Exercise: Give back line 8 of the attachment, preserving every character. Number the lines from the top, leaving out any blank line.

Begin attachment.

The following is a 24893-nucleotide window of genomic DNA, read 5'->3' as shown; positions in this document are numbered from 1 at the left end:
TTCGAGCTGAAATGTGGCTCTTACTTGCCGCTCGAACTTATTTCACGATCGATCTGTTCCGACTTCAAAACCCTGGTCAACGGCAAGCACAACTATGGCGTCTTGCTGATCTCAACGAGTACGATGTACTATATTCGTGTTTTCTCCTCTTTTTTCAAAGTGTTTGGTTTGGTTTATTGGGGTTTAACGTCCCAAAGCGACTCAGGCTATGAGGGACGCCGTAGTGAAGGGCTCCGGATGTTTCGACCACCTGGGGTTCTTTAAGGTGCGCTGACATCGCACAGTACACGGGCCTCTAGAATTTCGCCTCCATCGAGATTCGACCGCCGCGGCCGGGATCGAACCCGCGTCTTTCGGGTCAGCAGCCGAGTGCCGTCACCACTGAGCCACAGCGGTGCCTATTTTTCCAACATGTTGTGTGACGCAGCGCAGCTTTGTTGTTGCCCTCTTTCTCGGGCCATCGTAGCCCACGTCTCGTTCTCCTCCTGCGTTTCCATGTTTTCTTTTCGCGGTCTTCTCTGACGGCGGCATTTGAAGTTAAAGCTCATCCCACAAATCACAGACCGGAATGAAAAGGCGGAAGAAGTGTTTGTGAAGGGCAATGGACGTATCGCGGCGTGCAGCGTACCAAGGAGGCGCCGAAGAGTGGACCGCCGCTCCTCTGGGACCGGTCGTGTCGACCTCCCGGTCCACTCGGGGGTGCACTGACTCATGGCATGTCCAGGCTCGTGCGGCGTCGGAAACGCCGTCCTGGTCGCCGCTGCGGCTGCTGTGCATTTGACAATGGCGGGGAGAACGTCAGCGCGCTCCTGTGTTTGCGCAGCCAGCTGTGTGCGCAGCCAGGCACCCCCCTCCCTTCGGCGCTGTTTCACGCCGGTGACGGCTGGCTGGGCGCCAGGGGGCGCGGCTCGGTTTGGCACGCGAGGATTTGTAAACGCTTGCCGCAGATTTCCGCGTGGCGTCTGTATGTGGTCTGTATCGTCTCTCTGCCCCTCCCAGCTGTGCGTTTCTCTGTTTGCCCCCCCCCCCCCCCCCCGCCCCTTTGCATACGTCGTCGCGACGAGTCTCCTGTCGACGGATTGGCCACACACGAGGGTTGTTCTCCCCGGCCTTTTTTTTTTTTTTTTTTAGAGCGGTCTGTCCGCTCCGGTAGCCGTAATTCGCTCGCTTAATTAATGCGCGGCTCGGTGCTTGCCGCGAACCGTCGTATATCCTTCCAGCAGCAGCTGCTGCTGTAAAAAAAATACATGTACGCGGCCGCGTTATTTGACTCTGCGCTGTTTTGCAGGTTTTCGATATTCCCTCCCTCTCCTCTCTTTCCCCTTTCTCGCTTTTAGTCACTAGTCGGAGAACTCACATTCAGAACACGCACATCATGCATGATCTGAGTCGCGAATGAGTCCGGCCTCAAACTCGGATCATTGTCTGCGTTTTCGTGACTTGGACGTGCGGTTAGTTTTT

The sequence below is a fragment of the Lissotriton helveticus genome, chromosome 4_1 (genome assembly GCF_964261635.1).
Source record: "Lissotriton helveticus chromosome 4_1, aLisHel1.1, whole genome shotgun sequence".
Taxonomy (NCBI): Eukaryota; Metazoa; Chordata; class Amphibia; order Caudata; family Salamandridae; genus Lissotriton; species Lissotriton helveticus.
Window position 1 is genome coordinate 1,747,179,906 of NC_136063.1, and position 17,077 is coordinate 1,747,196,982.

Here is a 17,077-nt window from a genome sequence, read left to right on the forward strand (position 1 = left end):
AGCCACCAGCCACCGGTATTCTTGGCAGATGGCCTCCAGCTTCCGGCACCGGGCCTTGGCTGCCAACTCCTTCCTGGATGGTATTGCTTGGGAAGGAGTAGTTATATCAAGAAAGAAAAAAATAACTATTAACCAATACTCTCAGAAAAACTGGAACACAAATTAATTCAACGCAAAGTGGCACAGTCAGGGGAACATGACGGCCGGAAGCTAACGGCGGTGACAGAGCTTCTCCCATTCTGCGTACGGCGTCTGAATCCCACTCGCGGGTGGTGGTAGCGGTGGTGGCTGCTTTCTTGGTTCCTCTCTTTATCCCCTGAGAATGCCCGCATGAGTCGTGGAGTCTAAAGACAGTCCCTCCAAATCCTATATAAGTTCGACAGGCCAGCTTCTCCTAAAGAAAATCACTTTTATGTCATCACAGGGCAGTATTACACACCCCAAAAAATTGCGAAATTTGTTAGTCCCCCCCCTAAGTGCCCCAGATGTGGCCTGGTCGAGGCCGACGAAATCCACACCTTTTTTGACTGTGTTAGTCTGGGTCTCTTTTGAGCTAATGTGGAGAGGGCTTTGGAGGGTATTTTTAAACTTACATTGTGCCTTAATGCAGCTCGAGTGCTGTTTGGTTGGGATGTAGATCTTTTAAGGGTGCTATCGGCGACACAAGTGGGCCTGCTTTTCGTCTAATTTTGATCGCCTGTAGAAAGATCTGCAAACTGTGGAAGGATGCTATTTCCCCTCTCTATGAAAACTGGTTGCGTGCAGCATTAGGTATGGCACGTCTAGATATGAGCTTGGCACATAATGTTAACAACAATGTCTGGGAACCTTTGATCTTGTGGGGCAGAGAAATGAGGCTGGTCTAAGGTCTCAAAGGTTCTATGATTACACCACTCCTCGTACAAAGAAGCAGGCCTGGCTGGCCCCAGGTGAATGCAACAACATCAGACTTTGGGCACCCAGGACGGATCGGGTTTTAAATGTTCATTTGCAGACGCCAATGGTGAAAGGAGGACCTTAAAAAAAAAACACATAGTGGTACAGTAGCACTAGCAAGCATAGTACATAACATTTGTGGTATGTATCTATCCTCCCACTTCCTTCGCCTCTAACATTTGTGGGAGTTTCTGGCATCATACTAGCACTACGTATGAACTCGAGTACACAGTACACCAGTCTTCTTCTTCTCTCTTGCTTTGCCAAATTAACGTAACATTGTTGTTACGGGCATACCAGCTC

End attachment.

AGCCACCAGCCACCGGTATTCTTGGCAGATGGCCTCCAGCTTCCGGCACCGGGCCTTGGCTGCCAACTCCTTCCTGGATGGTATTGCTTGGGAAGGAGTAGTTATATCAAGAAAGAAAAAAATAACTATTAACCAATACTCTCAGAAAAACTGGAACACAAATTAATTCAACGCAAAGTGGCACAGTCAGGGGAACATGACGGCCGGAAGCTAACGGCGGTGACAGAGCTTCTCCCATTCTGCGTACGGCGTCTGAATCCCACTCGCGGGTGGTGGTAGCGGTGGTGGCTGCTTTCTTGGTTCCTCTCTTTATCCCCTGAGAATGCCCGCATGAGTCGTGGAGTCTAAAGACAGTCCCTCCAAATCCTATATAAGTTCGACAGGCCAGCTTCTCCTAAAGAAAATCACTTTTATGTCATCACAGGGCAGTATTACACACCCCAAAAAATTGCGAAATTTGTTAGTCCCCCCCCTAAGTGCCCCAGATGTGGCCTGGTCGAGGCCGACGAAATCCACACCTTTTTTGACTGTGTTAGTCTGGGTCTCTTTTGAGCTAATGTGGAGAGGGCTTTGGAGGGTATTTTTAAACTTACATTGTGCCTTAATGCAGCTCGAGTGCTGTTTGGTTGGGATGTAGATCTTTTAAGGGTGCTATCGGCGACACAAGTGGGCCTGCTTTTCGTCTAATTTTGATCGCCTGTAGAAAGATCTGCAAACTGTGGAAGGATGCTATTTCCCCTCTCTATGAAAACTGGTTGCGTGCAGCATTAGGTATGGCACGTCTAGATATGAGCTTGGCACATAATGTTAACAACAATGTCTGGGAACCTTTGATCTTGTGGGGCAGAGAAATGAGGCTGGTCTAAGGTCTCAAAGGTTCTATGATTACACCACTCCTCGTACAAAGAAGCAGGCCTGGCTGGCCCCAGGTGAATGCAACAACATCAGACTTTGGGCACCCAGGACGGATCGGGTTTTAAATGTTCATTTGCAGACGCCAATGGTGAAAGGAGGACCTTAAAAAAAAAACACATAGTGGTACAGTAGCACTAGCAAGCATAGTACATAACATTTGTGGTATGTATCTATCCTCCCACTTCCTTCGCCTCTAACATTTGTGGGAGTTTCTGGCATCATACTAGCACTACGTATGAACTCGAGTACACAGTACACCAGTCTTCTTCTTCTCTCTTGCTTTGCCAAATTAACGTAACATTGTTGTTACGGGCATACCAGCTC